Friday, January 22, 2010


I've been in the jaws of the West Texas desert visiting Big Bend National Park. Forgive my lack of continuity as I back step to show you this wonderful picture Simcha Saul took of the alms giving that takes place every morning in Thailand. I must correct the age of a starting Buddha apprentice from age 10 to age 8.

Our visit is ending; we fly from Chaing Mai and return to Krung Thep Mahanakon, the City of Angels, or Bangkok as it is now known.
Images of elephants drum through my head as we visit the Grand Palace in this Capital City. Here the doorways are high enough to admit both king and beast. An elephant house sits on the grounds for the cleaning and preparation of the Kings ride, or, in the old days, a call to war. In one battle, the king was being bested and his Queen, astride her own elephant, intervened and was killed by the enemy king from his elephant. He was so demoralized by what he had done, he conceded the war to Thailand.
Here mom Susan and daughter Sheila pose before the giant golden Cheji in the distance on the grounds of the Grand Palace.
One of many guardians seen at temples. This fellow guards the Emerald Buddha Monastery which is now the permanent place for the most revered Buddha in Thailand. (No photos allowed.) The Buddha was found in a Stupa covered in plaster, long after a war, where it was hidden from the looting enemy. It is really carved of jade, but the abbot who found it thought it was emerald and so it is still named. It was taken to Laos by a king who returned to his former country to follow his royal Laotian father. It remained outside the country for 226 years before the Thais got it back in about 1778. This garden appeared to be one of giant bonsai, of course, an impossibility.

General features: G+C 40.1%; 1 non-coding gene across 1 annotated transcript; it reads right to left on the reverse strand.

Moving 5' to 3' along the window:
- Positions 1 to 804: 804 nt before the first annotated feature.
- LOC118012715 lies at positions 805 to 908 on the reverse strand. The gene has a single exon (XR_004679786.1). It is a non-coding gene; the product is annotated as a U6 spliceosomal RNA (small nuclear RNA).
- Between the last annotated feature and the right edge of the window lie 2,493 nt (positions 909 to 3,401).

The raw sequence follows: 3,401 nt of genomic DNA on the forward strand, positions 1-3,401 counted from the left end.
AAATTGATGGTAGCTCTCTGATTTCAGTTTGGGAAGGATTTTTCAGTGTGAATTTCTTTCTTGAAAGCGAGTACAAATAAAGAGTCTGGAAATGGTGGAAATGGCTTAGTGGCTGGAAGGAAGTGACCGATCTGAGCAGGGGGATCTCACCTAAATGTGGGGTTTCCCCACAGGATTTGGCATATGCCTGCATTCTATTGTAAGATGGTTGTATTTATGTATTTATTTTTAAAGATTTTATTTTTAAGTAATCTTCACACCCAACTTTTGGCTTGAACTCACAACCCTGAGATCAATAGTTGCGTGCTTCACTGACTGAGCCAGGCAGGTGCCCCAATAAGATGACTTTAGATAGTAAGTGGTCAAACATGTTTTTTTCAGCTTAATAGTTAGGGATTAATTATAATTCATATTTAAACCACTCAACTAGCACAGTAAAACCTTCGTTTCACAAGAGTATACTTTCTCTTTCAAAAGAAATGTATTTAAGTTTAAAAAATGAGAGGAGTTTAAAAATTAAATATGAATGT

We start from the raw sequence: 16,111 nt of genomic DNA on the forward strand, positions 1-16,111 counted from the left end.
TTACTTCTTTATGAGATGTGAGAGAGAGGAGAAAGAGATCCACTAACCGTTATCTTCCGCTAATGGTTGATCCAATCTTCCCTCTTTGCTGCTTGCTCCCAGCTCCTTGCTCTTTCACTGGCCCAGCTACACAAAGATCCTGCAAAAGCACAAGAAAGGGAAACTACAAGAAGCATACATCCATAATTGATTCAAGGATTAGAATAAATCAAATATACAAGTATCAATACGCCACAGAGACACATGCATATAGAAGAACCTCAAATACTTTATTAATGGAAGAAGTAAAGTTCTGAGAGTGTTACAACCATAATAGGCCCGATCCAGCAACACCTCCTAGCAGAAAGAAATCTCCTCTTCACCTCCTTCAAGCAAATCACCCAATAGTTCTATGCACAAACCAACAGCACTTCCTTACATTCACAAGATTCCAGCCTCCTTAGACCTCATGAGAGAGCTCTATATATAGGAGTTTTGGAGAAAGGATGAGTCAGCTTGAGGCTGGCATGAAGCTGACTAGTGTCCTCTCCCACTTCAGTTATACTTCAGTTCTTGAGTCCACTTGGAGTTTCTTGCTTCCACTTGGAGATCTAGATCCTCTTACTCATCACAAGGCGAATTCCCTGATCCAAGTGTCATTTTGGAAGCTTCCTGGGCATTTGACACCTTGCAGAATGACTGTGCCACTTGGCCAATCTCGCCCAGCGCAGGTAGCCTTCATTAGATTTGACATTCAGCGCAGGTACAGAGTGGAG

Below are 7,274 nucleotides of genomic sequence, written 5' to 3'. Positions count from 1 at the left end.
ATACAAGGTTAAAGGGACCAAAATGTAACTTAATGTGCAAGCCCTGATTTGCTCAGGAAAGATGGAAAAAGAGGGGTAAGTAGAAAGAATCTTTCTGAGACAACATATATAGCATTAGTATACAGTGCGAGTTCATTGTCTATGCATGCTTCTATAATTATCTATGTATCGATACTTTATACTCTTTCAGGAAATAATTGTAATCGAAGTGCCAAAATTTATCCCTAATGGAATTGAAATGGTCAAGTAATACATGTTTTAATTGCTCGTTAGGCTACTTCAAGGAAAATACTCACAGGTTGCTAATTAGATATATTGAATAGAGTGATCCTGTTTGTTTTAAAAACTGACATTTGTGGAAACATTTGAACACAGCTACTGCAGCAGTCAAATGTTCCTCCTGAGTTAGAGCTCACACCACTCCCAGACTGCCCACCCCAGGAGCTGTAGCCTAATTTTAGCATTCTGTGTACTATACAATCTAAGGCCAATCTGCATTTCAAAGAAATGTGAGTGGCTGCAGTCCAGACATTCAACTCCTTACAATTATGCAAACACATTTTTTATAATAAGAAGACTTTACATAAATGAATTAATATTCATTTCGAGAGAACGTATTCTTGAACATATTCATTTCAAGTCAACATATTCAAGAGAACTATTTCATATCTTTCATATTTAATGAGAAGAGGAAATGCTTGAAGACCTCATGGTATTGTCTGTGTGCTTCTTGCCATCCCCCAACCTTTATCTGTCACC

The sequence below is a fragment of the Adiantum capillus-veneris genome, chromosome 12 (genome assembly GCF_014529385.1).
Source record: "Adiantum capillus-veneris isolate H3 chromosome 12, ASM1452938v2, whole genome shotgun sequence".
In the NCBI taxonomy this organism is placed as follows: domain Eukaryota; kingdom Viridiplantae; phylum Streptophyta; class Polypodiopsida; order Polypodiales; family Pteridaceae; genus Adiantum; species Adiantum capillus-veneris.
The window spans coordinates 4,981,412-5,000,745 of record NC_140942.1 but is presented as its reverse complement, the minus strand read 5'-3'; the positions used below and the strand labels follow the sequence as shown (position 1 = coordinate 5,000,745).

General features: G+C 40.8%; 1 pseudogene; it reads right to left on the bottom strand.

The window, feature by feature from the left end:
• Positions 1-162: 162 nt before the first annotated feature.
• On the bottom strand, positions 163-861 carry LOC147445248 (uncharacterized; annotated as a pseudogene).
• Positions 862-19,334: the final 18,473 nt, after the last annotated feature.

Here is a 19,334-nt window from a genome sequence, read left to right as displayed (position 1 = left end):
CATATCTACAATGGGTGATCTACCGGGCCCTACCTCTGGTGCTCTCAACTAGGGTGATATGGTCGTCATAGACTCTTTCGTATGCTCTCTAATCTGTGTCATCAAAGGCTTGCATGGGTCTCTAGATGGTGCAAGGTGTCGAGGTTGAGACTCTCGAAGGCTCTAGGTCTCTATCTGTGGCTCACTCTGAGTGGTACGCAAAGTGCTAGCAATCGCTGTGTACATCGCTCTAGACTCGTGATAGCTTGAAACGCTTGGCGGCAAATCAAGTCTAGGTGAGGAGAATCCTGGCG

What can one say of such beauty? Above, a close up of the palace roof with all its glitter and bling.
On the grounds is a complete yard sized replica of Ankor Wat; a weapons and crown museum; a repository for royals ashes, other than kings. Building after building beguiles and blinds you with its beauty and history.

After we returned from the Grand Palace, Adria and I spent our afternoon "free time" at a fish spa. Having our feet nibbled by tiny fish, one of my most memorable experiences from Thailand, and Adria's too, we questioned later whether it was a healthy thing to do or not? The fish eat the dead skin off your feet and legs. We had a manicure, pedicure and then Adria treated herself to a final foot massage. She raved about it. The Thais are experts when it comes to massage.

And later that evening, our farewell cruise aboard a beautiful wooden rice barge. Each of us wore something we'd gotten in Thailand.

And Simcha gifted us with this last view of the Grand Palace from our rice barge as we floated together down the river for the last time.

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